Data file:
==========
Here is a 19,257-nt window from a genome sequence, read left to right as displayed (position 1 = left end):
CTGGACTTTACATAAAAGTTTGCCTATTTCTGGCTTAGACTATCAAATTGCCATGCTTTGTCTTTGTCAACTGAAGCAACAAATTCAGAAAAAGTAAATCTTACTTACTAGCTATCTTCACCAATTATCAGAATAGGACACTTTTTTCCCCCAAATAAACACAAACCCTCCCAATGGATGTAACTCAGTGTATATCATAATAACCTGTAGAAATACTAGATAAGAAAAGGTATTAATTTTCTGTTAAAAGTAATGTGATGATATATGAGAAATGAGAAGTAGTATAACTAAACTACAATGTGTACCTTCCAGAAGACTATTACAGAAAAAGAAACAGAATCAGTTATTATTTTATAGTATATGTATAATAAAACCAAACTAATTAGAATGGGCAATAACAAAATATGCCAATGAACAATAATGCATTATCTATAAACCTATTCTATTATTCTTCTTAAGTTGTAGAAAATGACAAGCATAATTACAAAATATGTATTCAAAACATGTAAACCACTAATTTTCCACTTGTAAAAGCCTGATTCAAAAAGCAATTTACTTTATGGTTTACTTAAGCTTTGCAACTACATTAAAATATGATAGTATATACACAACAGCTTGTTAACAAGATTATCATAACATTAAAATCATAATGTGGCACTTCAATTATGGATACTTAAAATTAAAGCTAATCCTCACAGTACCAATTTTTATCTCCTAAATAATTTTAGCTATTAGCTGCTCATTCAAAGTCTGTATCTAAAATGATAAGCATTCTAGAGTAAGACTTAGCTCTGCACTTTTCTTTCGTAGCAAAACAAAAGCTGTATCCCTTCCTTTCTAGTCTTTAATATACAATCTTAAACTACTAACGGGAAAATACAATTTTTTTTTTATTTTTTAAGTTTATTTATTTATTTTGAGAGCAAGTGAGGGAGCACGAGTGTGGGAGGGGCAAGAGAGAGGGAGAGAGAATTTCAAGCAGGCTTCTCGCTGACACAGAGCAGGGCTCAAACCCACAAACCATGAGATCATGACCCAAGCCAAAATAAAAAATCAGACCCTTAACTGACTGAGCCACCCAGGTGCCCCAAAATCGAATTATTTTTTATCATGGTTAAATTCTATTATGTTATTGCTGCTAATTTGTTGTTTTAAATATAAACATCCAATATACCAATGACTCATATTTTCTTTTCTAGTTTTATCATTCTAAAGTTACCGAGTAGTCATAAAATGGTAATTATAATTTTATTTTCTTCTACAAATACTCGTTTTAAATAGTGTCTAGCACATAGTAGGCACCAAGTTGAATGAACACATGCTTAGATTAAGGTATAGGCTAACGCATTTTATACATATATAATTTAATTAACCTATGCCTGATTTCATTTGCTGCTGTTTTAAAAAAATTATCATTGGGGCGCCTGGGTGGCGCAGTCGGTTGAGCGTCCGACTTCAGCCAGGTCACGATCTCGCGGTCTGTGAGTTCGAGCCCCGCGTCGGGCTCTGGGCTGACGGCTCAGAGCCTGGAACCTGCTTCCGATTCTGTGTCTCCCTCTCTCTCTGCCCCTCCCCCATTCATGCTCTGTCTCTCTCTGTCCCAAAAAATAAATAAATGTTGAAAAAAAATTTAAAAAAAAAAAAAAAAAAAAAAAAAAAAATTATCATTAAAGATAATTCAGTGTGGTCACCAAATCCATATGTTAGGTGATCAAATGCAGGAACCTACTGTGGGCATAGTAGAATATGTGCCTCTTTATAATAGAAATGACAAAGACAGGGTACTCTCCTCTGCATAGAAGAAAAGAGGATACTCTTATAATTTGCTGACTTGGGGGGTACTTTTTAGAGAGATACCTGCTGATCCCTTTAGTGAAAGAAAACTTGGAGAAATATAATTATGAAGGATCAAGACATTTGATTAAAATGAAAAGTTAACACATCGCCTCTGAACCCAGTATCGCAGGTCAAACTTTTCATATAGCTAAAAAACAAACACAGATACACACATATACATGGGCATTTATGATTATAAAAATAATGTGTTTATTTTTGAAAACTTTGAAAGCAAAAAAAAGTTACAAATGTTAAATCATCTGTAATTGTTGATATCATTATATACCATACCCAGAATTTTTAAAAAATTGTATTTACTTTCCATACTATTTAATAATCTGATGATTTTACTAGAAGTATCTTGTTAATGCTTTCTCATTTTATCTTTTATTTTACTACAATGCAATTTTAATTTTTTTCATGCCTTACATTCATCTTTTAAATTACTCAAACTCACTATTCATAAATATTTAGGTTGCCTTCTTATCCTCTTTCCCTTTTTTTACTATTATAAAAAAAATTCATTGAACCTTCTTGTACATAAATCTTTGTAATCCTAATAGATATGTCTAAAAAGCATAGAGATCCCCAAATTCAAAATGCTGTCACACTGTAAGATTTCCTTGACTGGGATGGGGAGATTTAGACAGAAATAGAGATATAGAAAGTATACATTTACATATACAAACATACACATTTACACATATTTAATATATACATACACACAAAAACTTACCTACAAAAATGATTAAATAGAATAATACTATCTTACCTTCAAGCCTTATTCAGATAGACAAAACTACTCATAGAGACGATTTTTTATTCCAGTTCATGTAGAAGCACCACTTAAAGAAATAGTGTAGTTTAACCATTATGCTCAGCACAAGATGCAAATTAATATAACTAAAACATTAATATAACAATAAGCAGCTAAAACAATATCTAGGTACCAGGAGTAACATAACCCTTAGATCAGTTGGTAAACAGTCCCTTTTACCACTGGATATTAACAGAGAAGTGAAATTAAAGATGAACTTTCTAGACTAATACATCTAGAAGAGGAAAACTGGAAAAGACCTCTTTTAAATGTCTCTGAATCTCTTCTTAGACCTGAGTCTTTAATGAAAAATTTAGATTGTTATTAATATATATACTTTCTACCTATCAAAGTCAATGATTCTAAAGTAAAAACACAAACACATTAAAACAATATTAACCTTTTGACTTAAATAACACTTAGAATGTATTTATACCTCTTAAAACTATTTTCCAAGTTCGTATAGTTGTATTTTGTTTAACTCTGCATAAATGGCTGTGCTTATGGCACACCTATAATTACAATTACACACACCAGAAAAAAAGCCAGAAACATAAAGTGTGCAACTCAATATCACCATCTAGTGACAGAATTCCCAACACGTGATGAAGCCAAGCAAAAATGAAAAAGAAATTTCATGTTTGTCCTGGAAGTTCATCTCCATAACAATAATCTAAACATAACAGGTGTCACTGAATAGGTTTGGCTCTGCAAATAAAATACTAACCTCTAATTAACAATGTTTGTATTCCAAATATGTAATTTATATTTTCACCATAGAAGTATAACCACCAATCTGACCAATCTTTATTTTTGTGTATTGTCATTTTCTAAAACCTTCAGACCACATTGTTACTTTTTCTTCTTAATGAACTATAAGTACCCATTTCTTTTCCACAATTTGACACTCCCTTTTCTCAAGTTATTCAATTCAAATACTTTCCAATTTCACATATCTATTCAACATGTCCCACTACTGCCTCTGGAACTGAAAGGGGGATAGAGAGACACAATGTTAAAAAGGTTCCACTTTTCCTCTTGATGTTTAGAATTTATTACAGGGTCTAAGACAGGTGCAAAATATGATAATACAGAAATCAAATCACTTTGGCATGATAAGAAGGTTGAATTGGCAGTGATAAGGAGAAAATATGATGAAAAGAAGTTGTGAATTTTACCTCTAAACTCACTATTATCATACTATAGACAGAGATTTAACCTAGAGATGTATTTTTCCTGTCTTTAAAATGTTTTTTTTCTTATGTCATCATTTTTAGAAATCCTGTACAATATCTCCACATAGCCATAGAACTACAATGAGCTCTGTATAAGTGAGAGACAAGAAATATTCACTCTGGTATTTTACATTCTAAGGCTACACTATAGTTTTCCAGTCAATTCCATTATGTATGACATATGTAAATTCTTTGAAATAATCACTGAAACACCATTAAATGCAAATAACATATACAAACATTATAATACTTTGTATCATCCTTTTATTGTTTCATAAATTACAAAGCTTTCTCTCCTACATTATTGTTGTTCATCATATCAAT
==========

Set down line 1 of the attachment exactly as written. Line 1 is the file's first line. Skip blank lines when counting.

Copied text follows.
Here is a 19,257-nt window from a genome sequence, read left to right as displayed (position 1 = left end):